Technology Doomed for Obsolescence- Ian Colon @ The Contaminate 2 Festival

We live in a society where technology is evolving to have fewer and fewer wires.  As our technologies become more mobile, they become more integrated into the rhythms of our daily lives.  Deep in The Present Tense Archives, we found a piece that used cords from an obsolete and nostalgic technology  to confront issues around voyeurism, surveillance, and ideas around the post human body.

 

 

Ian Colon “CHASING THE DRAGON”

2007

 

Ian Colon "Chasing the Dragon" 2007

 

For The Present Tense and TEST’s Contaminate 2 Festival, Ian Colon tied a video camera that faced behind him into his hair.  The camera fed into a television that he held inches away from his face.  He began to sprint around the space, navigating the environment only through the lens of the immediate past.  As the piece evolved, Colon increasingly grew disoriented.  His body reached physical fatigue as it tangled in the cords that hung from the television and camera.  This revealed the impossibility of sustaining the action, questioning the complicated relationships that humans of the 21st century have built and continue to build with technology.

 

Ian Colon "Chasing the Dragon" 2007

Farewell to Big Red and Shiny

Last week, Big Red and Shiny, an arts journal that served as a staple in the Boston art scene for the last 6 years, launched their final issue. After providing our community a forum to challenge and create dialogue around the state of the arts in New England, Founder, Matt Nash decided to “close up shop and make way for the next group of motivated artists to build a voice for their community.” Nash points out that Big Red and Shiny had been online a full third of the life of the Internet and lists poignant changes that the Internet has endured through the years. Nash expresses gratitude for the endless art, food, and music blogs that have sifted through content, providing him with the knowledge of “how best to spend the few years I have on this earth”. As I read Nash’s farewell, the worry lines began to subside and I became filled with hope and excitement for the future. In this move to end, Big Red calls upon the creatively minded to meet the challenge of building platforms for one another while simultaneously filtering through the blossoming chaos present in the internet age.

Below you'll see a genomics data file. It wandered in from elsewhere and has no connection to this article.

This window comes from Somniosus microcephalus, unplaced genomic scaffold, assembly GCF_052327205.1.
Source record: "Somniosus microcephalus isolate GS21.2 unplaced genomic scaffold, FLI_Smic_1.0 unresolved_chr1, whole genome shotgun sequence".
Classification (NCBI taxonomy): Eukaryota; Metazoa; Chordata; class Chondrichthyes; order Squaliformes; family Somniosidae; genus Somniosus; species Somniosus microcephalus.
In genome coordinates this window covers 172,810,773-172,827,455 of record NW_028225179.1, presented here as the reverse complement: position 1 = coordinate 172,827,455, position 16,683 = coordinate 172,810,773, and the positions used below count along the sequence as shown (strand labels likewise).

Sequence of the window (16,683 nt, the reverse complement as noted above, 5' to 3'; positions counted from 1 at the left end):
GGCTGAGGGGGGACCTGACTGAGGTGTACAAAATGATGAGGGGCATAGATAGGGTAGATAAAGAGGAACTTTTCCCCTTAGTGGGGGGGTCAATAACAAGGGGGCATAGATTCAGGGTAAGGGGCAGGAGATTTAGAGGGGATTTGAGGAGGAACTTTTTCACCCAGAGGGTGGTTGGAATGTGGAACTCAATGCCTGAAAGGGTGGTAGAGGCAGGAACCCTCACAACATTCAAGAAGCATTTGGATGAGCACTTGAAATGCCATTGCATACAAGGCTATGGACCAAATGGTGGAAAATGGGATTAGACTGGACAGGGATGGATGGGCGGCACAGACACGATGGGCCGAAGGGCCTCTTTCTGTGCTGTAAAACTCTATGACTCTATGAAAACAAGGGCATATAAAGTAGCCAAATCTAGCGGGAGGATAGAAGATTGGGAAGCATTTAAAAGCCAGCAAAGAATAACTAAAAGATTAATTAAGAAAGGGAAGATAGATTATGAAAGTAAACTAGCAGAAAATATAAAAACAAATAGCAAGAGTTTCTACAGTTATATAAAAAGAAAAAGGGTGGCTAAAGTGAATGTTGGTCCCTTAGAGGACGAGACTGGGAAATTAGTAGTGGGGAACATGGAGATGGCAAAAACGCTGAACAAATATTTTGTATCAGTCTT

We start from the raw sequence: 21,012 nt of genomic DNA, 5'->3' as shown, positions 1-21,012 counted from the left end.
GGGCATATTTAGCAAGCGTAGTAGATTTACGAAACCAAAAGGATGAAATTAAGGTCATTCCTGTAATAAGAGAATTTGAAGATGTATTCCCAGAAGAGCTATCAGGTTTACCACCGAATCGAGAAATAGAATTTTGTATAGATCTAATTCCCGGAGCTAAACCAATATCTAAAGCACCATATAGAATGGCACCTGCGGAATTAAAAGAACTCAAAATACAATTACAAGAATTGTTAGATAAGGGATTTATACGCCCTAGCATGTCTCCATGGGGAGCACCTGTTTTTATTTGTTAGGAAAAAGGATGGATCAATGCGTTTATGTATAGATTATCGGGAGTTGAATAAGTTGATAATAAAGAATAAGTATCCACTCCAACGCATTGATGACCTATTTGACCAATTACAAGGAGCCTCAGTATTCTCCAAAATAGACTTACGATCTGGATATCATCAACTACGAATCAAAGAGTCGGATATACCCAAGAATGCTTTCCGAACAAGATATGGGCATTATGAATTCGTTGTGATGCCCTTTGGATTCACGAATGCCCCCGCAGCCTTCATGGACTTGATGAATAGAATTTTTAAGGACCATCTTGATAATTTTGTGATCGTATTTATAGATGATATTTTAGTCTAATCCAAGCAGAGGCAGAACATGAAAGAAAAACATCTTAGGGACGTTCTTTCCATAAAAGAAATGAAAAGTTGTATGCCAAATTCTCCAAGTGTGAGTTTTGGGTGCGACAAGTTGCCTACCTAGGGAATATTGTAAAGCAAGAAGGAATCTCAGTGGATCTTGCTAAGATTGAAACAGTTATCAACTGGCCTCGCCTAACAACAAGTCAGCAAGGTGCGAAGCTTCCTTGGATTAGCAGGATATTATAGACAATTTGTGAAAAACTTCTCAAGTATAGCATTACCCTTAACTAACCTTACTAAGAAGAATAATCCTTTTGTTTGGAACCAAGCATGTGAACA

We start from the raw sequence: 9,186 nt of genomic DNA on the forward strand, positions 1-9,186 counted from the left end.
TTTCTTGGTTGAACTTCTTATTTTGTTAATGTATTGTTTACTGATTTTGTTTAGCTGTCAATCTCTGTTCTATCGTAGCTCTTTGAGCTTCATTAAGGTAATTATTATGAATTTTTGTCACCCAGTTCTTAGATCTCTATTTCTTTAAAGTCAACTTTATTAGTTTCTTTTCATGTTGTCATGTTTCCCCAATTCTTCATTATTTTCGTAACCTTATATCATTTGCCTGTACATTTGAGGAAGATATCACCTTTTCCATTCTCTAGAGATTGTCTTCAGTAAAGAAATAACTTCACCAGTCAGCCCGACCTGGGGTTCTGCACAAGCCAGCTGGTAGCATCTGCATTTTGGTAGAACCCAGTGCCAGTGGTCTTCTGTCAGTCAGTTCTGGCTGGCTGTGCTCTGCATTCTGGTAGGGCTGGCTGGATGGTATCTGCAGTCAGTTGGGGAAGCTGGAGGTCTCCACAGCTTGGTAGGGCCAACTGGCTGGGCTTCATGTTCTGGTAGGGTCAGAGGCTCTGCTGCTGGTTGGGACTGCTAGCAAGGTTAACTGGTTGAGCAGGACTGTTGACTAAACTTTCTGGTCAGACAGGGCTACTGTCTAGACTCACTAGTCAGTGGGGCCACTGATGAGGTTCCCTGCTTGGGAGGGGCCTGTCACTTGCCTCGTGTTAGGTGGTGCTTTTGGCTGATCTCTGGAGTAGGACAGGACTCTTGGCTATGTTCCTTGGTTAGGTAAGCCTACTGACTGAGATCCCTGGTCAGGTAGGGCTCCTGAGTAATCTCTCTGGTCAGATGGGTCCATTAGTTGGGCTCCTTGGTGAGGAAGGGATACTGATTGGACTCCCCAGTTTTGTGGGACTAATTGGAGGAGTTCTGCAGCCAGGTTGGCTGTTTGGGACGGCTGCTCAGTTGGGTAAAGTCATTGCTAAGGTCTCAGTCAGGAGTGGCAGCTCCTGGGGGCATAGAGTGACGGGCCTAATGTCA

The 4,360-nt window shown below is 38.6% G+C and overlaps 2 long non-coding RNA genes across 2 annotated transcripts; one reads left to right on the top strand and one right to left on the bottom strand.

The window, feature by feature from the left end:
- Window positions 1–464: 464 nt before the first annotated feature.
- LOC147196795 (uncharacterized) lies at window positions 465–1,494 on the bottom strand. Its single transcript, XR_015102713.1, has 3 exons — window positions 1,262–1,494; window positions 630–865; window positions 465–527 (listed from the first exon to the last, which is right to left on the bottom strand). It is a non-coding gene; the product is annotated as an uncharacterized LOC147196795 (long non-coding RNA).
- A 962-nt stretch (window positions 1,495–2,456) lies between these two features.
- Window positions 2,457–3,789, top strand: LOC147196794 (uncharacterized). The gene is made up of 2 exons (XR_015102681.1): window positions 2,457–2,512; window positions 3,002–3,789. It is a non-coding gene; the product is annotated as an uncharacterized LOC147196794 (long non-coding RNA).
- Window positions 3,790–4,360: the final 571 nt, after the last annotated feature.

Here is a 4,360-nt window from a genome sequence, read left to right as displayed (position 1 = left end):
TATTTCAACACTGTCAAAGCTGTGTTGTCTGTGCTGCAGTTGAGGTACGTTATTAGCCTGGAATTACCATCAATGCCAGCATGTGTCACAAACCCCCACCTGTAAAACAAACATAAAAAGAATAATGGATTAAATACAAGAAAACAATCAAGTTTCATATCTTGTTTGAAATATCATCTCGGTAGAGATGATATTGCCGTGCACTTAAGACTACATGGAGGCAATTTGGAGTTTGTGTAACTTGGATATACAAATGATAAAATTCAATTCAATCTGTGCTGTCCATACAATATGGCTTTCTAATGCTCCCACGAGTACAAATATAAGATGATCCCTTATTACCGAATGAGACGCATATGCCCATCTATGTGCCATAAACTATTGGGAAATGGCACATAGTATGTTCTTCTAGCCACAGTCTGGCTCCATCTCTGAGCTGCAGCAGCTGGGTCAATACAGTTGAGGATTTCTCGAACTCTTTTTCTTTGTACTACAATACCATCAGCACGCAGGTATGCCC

Big Red and Shiny has been crucial to The Present Tense’s evolution. It has been a cheerleader, a source of inspiration, and brain candy for us over the years, publishing interviews about our endeavors, posting our calls, and giving me another platform to publish my writing. In my grieving for the end of one of my favorite Art Journals, I have concluded that it takes courage to end something good to make room for the equally tenacious.

Because the Big Red and Shiny archive is uncertain, check out these Present Tense related posts:

Contaminate 1

Seconds Festival

Contaminate 2

Contaminate 3

Interview with Sandrine & Phil

Revolt2Die @ MEME

Sandrine’s review of The Human Cost of War

Alternative Art Spaces

Sandrine’s Review of X Me Lab